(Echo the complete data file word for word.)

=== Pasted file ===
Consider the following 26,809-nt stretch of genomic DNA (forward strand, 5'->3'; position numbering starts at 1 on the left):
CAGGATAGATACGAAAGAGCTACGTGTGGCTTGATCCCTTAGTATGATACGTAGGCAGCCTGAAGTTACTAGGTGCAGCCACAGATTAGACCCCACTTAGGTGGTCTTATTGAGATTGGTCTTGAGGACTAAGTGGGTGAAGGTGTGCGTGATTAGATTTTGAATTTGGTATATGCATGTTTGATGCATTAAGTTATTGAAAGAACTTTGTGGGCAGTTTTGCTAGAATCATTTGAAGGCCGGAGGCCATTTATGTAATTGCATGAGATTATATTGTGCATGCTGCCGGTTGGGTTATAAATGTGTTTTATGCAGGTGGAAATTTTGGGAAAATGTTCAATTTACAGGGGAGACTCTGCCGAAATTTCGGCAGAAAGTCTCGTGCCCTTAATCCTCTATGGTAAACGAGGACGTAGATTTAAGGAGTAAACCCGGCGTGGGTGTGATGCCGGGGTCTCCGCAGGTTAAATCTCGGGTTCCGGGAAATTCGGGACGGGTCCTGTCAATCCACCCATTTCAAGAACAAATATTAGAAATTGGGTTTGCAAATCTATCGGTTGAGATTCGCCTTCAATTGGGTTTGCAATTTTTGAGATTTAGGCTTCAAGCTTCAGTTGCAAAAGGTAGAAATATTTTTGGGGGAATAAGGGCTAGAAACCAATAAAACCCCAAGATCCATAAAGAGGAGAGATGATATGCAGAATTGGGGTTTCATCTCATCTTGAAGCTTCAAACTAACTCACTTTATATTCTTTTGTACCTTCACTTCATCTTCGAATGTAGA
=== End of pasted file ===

Consider the following 26,809-nt stretch of genomic DNA (forward strand, 5'->3'; position numbering starts at 1 on the left):
CAGGATAGATACGAAAGAGCTACGTGTGGCTTGATCCCTTAGTATGATACGTAGGCAGCCTGAAGTTACTAGGTGCAGCCACAGATTAGACCCCACTTAGGTGGTCTTATTGAGATTGGTCTTGAGGACTAAGTGGGTGAAGGTGTGCGTGATTAGATTTTGAATTTGGTATATGCATGTTTGATGCATTAAGTTATTGAAAGAACTTTGTGGGCAGTTTTGCTAGAATCATTTGAAGGCCGGAGGCCATTTATGTAATTGCATGAGATTATATTGTGCATGCTGCCGGTTGGGTTATAAATGTGTTTTATGCAGGTGGAAATTTTGGGAAAATGTTCAATTTACAGGGGAGACTCTGCCGAAATTTCGGCAGAAAGTCTCGTGCCCTTAATCCTCTATGGTAAACGAGGACGTAGATTTAAGGAGTAAACCCGGCGTGGGTGTGATGCCGGGGTCTCCGCAGGTTAAATCTCGGGTTCCGGGAAATTCGGGACGGGTCCTGTCAATCCACCCATTTCAAGAACAAATATTAGAAATTGGGTTTGCAAATCTATCGGTTGAGATTCGCCTTCAATTGGGTTTGCAATTTTTGAGATTTAGGCTTCAAGCTTCAGTTGCAAAAGGTAGAAATATTTTTGGGGGAATAAGGGCTAGAAACCAATAAAACCCCAAGATCCATAAAGAGGAGAGATGATATGCAGAATTGGGGTTTCATCTCATCTTGAAGCTTCAAACTAACTCACTTTATATTCTTTTGTACCTTCACTTCATCTTCGAATGTAGA